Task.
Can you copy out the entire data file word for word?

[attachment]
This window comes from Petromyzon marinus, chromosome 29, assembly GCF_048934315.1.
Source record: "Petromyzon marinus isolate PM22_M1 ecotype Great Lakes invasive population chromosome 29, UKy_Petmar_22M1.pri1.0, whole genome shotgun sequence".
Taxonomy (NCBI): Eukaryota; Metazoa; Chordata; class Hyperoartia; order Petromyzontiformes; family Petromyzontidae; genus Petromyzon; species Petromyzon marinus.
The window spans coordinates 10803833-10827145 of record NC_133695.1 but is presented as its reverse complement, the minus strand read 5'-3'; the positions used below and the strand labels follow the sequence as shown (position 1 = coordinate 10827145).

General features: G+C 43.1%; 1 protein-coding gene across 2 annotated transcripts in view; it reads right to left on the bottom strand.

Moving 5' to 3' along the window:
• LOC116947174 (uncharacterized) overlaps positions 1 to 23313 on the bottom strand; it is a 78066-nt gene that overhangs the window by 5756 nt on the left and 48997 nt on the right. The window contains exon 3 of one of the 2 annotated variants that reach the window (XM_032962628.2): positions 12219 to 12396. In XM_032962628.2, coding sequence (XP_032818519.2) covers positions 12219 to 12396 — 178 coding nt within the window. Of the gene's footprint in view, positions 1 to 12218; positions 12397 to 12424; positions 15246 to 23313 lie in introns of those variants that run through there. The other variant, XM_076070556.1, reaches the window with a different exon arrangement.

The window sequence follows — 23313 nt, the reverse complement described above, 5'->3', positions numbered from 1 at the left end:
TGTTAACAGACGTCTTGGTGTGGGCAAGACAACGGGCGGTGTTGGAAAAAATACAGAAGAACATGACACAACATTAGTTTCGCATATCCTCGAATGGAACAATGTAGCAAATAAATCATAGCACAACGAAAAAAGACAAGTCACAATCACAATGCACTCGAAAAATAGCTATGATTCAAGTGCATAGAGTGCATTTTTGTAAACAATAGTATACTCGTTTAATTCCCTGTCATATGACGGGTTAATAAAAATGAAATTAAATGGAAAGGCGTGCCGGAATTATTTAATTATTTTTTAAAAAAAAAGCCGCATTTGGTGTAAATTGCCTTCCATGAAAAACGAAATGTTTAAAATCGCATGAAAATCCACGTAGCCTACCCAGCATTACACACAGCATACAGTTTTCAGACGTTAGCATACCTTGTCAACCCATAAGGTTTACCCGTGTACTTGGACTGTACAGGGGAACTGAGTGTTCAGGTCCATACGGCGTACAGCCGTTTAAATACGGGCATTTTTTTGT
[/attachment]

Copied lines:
This window comes from Petromyzon marinus, chromosome 29, assembly GCF_048934315.1.
Source record: "Petromyzon marinus isolate PM22_M1 ecotype Great Lakes invasive population chromosome 29, UKy_Petmar_22M1.pri1.0, whole genome shotgun sequence".
Taxonomy (NCBI): Eukaryota; Metazoa; Chordata; class Hyperoartia; order Petromyzontiformes; family Petromyzontidae; genus Petromyzon; species Petromyzon marinus.
The window spans coordinates 10803833-10827145 of record NC_133695.1 but is presented as its reverse complement, the minus strand read 5'-3'; the positions used below and the strand labels follow the sequence as shown (position 1 = coordinate 10827145).

General features: G+C 43.1%; 1 protein-coding gene across 2 annotated transcripts in view; it reads right to left on the bottom strand.

Moving 5' to 3' along the window:
• LOC116947174 (uncharacterized) overlaps positions 1 to 23313 on the bottom strand; it is a 78066-nt gene that overhangs the window by 5756 nt on the left and 48997 nt on the right. The window contains exon 3 of one of the 2 annotated variants that reach the window (XM_032962628.2): positions 12219 to 12396. In XM_032962628.2, coding sequence (XP_032818519.2) covers positions 12219 to 12396 — 178 coding nt within the window. Of the gene's footprint in view, positions 1 to 12218; positions 12397 to 12424; positions 15246 to 23313 lie in introns of those variants that run through there. The other variant, XM_076070556.1, reaches the window with a different exon arrangement.

The window sequence follows — 23313 nt, the reverse complement described above, 5'->3', positions numbered from 1 at the left end:
TGTTAACAGACGTCTTGGTGTGGGCAAGACAACGGGCGGTGTTGGAAAAAATACAGAAGAACATGACACAACATTAGTTTCGCATATCCTCGAATGGAACAATGTAGCAAATAAATCATAGCACAACGAAAAAAGACAAGTCACAATCACAATGCACTCGAAAAATAGCTATGATTCAAGTGCATAGAGTGCATTTTTGTAAACAATAGTATACTCGTTTAATTCCCTGTCATATGACGGGTTAATAAAAATGAAATTAAATGGAAAGGCGTGCCGGAATTATTTAATTATTTTTTAAAAAAAAAGCCGCATTTGGTGTAAATTGCCTTCCATGAAAAACGAAATGTTTAAAATCGCATGAAAATCCACGTAGCCTACCCAGCATTACACACAGCATACAGTTTTCAGACGTTAGCATACCTTGTCAACCCATAAGGTTTACCCGTGTACTTGGACTGTACAGGGGAACTGAGTGTTCAGGTCCATACGGCGTACAGCCGTTTAAATACGGGCATTTTTTTGT